Azerbaijan and Armenia have shared hostilities over various ethnic, religious and political reasons – but the Nagorno-Karabakh issue is the biggest hurdle that exists between the two.
Recent deadly clashes along the Armenia-Azerbaijan border have shown that old and new problems between the two Caucasian nations, carry the dangerous potential of sliding the two states into a fully-fledged regional war.
The two countries have serious historical differences that span issues including religion, ethnicity and of course, politics. Azerbaijan has a Muslim majority population that also houses a heavy Turkic presence. while Armenia is a Christian majority country predominantly populated by ethnic Armenians.
In the late years of the Ottoman Empire, an ethnic conflict emerged between the two nations, particularly in Caucasia and parts of eastern Anatolia, largely based on the territories of the respected regions.
During World War I, the Armenians, backed by Russia and some prominent Western countries, tried to get rid of the Muslim population from Caucasia and Eastern Anatolia in the hope of creating an independent state. This led to an armed confrontation between the Ottomans and Armenians.
Under the Soviet Union, a federative communist state, the conflict between the nations appeared to be paused when the Armenian and Azerbaijani republics existed side by side.
But the Soviet designation of territories between Azerbaijanis and Armenians created other problems, and sowed the seed for future conflicts.
The Nagorno-Karabakh conflict is a major international dispute – it sits among the likes of the Palestinian-Israeli dispute, the one concerning former Yugoslavia, and Cyprus, but has not commanded the same level of international attention.
The origin of the conflict
After Azerbaijan and Armenia were subsumed into the Soviet Union, the Nagorno-Karabakh Autonomous Region was established within Azerbaijan by the Soviet Union in 1924.
During the dissolution of the Soviet Union in the late 1980s, the question of the future of the region became a source of enmity once again and clashes began between ethnic Azerbaijanis and Armenians in November 1988. Clashes continued on and off until both countries gained independence in 1991.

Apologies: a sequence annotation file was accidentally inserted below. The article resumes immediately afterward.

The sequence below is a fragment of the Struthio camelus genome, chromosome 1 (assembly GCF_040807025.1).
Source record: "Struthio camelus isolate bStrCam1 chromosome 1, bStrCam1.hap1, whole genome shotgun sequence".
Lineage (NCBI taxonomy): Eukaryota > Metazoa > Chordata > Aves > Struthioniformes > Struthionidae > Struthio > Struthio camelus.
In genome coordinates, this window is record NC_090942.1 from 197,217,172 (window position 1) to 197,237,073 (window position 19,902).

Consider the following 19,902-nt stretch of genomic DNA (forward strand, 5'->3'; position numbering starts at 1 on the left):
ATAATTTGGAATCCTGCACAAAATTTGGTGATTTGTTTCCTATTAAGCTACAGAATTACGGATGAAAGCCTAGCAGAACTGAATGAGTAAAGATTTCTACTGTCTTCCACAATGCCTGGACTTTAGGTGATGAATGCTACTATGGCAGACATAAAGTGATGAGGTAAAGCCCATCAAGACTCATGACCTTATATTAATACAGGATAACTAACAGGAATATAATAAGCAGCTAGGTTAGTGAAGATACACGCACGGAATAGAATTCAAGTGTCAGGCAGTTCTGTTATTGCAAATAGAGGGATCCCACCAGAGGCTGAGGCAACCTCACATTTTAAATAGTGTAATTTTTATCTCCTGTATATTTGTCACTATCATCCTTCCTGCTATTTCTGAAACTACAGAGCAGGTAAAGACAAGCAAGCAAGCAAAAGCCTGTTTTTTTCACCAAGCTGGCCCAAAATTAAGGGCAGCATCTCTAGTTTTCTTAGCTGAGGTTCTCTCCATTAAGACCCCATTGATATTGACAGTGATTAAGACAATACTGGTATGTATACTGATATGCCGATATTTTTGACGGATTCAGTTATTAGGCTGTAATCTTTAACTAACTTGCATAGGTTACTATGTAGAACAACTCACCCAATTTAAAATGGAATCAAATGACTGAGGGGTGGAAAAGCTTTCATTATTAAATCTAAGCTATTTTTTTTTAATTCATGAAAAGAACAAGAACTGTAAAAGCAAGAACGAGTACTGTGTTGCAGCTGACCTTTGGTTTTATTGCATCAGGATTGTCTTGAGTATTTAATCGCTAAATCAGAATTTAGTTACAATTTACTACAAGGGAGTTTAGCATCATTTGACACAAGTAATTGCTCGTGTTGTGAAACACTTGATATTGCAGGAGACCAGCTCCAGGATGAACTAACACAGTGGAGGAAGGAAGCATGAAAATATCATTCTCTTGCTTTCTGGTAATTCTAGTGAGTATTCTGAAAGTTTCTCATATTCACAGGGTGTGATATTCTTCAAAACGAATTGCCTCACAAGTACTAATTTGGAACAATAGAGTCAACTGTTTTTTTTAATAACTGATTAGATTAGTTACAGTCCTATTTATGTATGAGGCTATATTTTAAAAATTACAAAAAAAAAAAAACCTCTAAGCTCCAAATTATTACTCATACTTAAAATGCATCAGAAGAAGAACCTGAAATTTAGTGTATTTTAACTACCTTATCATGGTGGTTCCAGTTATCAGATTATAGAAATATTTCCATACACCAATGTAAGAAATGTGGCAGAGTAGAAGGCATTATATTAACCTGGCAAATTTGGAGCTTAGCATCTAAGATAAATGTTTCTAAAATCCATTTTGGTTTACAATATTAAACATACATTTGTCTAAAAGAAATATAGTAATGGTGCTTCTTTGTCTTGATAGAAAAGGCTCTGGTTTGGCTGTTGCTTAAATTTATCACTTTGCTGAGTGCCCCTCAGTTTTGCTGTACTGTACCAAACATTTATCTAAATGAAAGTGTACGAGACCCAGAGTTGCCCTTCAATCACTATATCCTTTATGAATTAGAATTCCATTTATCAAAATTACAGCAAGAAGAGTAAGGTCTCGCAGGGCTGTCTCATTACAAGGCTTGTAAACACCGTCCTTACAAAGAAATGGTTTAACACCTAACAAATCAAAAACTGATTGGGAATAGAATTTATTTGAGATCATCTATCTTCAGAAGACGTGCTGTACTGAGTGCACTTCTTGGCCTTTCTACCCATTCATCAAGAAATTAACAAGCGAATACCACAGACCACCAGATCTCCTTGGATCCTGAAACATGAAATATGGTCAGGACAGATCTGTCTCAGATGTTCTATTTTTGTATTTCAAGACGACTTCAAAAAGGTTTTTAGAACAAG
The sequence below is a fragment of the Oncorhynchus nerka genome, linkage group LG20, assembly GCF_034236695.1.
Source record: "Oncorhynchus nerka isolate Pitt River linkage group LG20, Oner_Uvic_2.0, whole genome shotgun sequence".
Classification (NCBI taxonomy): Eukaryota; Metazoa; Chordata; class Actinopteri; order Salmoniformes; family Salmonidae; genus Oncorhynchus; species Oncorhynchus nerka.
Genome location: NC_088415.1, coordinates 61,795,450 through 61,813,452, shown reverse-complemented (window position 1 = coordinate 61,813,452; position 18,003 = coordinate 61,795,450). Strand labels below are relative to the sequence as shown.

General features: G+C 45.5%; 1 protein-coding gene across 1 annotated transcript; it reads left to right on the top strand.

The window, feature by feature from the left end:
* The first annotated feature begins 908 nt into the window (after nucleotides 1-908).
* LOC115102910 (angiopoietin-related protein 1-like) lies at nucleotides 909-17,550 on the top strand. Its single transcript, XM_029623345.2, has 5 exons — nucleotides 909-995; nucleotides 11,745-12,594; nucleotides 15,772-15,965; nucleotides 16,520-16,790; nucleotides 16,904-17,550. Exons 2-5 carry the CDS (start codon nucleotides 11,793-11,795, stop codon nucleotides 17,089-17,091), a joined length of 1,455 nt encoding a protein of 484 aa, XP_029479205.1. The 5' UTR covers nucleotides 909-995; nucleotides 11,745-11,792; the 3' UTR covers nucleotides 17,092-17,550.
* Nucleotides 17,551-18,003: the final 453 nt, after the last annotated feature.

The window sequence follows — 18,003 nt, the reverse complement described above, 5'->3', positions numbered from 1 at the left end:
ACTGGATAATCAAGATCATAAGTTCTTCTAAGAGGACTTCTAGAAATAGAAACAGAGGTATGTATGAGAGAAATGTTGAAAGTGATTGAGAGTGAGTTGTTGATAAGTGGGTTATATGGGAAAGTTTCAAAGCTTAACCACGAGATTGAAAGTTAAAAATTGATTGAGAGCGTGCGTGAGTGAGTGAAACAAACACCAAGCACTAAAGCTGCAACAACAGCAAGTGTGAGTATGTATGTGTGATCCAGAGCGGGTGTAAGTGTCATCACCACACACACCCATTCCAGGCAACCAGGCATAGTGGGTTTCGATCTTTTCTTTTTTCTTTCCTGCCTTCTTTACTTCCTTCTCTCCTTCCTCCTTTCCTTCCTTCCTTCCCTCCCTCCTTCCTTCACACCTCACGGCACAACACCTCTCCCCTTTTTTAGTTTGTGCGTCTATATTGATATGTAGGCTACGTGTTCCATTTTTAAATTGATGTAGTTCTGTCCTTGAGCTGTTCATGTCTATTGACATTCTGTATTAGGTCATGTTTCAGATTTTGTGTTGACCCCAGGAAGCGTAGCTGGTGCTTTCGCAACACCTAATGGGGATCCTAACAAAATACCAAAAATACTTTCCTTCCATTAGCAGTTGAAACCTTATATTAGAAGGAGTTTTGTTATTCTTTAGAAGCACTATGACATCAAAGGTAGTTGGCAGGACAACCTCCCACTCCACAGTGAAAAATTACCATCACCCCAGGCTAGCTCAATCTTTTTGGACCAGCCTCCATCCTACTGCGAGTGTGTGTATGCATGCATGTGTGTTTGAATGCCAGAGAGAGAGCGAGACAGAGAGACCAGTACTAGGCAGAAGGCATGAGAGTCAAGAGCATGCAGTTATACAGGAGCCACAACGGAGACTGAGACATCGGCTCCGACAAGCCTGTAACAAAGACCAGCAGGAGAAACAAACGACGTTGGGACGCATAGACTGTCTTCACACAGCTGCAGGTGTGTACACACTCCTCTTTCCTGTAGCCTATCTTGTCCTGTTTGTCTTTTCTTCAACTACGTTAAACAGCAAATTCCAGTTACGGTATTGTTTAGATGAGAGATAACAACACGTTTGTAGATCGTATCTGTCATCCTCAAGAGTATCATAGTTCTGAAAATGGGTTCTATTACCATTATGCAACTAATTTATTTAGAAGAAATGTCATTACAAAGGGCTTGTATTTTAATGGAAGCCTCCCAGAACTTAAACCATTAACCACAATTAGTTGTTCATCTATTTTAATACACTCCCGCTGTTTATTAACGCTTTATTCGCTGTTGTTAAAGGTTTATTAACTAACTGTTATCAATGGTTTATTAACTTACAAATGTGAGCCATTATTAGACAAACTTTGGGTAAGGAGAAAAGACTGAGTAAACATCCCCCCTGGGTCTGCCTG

Karabakh held a referendum in December 1991 over the creation of an independent state, which would mean unilaterally declaring itself separate from the Republic of Azerbaijan. The majority of those who went to the referendum polls voted in favour of independence, however, most of the Azerbaijanis living in Karabakh boycotted it by suggesting the referendum was illegitimate.
Most countries do not recognise the legitimacy of Karabakh’s declaration of independence. This is partly because only fifteen republics of the former Soviet Union could declare sovereignty from the union according to its constitution, and Karabakh was not one due to its status as an autonomous region. Further to this, unilateral declarations of independence are often rejected because they violate international law.
Following the referendum, the conflict escalated into a war between Azerbaijan and Armenia. This resulted in at least 30,000 casualties and displaced an estimated 1 million people from both sides by the end of the war in 1993.
Azerbaijan and Armenia reached an unofficial ceasefire in May 1994 through Russian mediation, while Moscow reportedly supported Armenian forces militarily and politically during the conflict.
Since then, occasional clashes, like the most recent ones, continue across the countries’ border and in the occupied-Nagorno-Karabakh region.